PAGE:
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code  don  end delimiter  end  entity escaping  escaping  feed  make  might  phil ringnalda  section  user  xhtml xml  xhtml  xml 
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Preview: Comments on: Your forthcoming feed errors

Comments on Your forthcoming feed errors

a digital magpie

Updated: 2016-10-24T13:44:47Z


By: Geof’s Relentless Kvetching About WordPress » Blog Archive » Owen on Testing


[…] Owen, I don’t know enough about the ins and outs of these feeds to be of much use, but there are people who do. [Phil Ringnalda seems to care, and you could probably talk Sam Ruby into helping with test cases—and if nothing else, Sam’s focus on it would get some interesting comments from Mark Pilgrim on the subject, and that would make enough of a kerfluffle to get some attention. ] But I am certainly arguing that we need to take time and figure out what testing needs to be done—fishbone diagrams, whatever. […]

By: wordpress wank » 57 varieties


[…] Apparently, 2.0 is going to ship with an invalid feed on account of Atom 0.3 is no longer a valid or supported spec and Matt is refusing to support the new spec in the next release, or explain his reasons for this decision. […]

By: Manuzhai


Well, yes, the coupling of email-addresses to sessions in Trac should provide for enough information, except that maybe not everyone commenting on a ticket might want to also receive email. I’ve done some Trac development, though; I might look into getting this fixed. It’s enough of a problem that it bugs me too, sometimes.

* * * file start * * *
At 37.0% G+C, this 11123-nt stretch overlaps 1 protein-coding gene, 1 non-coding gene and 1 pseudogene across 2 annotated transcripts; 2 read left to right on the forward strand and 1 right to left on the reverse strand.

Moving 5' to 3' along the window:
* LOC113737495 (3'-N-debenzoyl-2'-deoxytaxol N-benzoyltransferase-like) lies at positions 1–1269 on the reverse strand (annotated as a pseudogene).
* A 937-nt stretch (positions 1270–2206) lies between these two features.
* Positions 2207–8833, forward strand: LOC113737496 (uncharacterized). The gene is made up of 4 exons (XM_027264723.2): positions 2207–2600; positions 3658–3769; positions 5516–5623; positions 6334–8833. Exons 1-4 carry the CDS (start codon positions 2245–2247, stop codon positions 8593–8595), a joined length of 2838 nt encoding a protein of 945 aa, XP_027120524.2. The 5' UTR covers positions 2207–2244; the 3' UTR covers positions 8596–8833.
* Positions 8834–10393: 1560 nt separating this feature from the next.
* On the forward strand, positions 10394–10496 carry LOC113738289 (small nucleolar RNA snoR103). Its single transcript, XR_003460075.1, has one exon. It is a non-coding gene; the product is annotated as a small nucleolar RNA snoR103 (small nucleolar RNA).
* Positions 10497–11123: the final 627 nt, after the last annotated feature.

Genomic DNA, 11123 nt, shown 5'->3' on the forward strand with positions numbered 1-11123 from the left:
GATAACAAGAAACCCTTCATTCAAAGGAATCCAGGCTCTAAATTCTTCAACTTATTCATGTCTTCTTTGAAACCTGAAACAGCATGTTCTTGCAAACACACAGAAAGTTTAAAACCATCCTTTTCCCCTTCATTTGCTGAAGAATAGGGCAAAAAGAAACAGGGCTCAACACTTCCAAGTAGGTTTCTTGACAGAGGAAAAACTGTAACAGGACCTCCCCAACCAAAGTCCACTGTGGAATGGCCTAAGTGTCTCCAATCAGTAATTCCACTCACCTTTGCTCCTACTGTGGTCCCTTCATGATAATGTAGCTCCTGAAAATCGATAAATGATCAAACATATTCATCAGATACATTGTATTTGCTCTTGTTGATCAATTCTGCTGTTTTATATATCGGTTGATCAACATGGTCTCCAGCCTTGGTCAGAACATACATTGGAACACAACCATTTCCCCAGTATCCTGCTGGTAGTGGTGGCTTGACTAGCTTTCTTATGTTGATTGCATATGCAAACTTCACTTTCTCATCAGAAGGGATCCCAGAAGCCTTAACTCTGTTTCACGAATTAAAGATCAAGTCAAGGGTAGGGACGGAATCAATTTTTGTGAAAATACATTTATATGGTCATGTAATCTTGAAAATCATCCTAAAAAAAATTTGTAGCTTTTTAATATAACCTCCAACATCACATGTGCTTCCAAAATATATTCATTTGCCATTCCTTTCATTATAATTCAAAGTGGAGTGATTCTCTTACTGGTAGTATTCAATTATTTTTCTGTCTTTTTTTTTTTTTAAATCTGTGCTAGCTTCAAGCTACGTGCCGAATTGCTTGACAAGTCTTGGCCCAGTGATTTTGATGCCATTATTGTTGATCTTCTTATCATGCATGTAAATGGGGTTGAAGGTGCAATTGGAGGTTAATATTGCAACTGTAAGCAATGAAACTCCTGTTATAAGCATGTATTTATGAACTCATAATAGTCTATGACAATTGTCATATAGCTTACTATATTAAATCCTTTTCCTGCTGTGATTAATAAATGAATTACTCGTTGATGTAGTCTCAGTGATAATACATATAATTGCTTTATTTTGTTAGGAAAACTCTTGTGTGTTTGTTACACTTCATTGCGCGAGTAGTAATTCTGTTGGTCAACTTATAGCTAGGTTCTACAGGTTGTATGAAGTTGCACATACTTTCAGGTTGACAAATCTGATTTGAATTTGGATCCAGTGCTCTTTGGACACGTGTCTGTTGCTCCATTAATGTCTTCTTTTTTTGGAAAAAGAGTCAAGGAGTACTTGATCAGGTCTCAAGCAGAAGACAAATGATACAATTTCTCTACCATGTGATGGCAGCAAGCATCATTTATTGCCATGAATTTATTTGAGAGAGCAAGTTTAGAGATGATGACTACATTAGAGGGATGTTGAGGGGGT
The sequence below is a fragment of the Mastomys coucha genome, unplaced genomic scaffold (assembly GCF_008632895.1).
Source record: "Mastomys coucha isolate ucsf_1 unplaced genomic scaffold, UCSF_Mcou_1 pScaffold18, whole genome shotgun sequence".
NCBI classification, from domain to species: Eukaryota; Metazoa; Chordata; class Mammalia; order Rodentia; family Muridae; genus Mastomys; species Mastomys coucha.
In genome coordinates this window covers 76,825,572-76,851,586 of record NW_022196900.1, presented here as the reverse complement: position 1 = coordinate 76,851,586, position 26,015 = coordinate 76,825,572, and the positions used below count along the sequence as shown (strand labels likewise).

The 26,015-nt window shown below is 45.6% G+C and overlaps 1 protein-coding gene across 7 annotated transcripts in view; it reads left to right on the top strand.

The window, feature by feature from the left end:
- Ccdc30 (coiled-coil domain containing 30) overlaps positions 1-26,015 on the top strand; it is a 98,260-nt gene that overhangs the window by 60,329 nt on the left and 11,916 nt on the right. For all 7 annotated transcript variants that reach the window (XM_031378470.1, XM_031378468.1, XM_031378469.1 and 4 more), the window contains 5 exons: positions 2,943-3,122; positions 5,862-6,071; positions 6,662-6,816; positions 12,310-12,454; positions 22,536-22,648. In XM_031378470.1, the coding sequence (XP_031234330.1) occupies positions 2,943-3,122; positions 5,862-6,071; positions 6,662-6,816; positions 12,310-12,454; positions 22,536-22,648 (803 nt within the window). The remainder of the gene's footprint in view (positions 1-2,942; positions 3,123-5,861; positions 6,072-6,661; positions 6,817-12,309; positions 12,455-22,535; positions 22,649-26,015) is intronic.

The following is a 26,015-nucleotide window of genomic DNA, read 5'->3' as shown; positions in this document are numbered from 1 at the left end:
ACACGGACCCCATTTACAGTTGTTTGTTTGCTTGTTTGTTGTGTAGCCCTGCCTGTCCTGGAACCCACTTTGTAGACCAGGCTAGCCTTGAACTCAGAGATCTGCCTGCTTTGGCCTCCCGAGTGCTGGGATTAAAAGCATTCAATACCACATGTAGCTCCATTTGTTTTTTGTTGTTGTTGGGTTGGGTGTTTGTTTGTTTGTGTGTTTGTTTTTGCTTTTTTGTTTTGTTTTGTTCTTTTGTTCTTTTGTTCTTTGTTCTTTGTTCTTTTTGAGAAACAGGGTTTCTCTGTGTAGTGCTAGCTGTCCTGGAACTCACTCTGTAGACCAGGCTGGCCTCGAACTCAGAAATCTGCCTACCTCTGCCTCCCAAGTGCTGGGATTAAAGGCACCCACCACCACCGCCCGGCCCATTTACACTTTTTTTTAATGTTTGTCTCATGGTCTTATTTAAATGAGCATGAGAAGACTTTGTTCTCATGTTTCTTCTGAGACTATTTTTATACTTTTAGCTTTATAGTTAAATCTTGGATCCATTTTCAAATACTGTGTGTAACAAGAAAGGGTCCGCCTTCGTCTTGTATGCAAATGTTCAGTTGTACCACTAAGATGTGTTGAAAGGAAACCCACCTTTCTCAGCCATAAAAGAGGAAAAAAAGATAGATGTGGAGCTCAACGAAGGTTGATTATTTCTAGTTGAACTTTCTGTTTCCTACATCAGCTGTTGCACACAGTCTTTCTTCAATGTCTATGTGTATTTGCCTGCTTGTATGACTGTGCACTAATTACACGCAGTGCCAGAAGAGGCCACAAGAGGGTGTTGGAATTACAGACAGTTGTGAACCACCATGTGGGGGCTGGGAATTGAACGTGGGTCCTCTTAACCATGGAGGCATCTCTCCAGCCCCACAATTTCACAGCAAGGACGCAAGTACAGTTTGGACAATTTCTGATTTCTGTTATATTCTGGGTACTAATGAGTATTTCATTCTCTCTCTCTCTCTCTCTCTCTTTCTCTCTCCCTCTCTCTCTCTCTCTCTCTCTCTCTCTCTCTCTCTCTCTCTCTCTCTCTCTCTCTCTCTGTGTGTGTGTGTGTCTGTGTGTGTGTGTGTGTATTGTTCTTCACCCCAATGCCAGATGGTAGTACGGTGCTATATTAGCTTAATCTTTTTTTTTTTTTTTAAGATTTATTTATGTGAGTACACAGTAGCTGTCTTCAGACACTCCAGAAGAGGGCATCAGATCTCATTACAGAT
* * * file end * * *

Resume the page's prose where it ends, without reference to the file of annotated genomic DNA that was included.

By: Roger Benningfield


Kellan: I feel your pain, brother. Contrary to some folks’ predictions, I’m actually feeling pretty positive about Atom these days… but supporting it ain’t as simple as supporting RSS.

For example, my xml:base implementation in Coldfusion… it’s around 150 lines of code, and only allows the publisher to set the base on feed, entry, content, and summary elements. Just to make things more difficult, it won’t work at all for users whose webhosts have their accounts sandboxed, since sandboxing locks out access to the JVM, and I’m relying on to make it possible at all. Fun fun.

By: Phil Ringnalda


Nearly right, it’s not well-formed or it would have gone through as type="xhtml", and it includes an unescaped ]]>, for an unknown reason.

It might have that ]]> not as an actual CDATA section end delimiter, just as an accidental part of some ASCII art or as an example: in that case, it should have been escaped for the user some time prior to feed generation, because that’s invalid in anything descended from SGML, and escaping it now won’t hurt.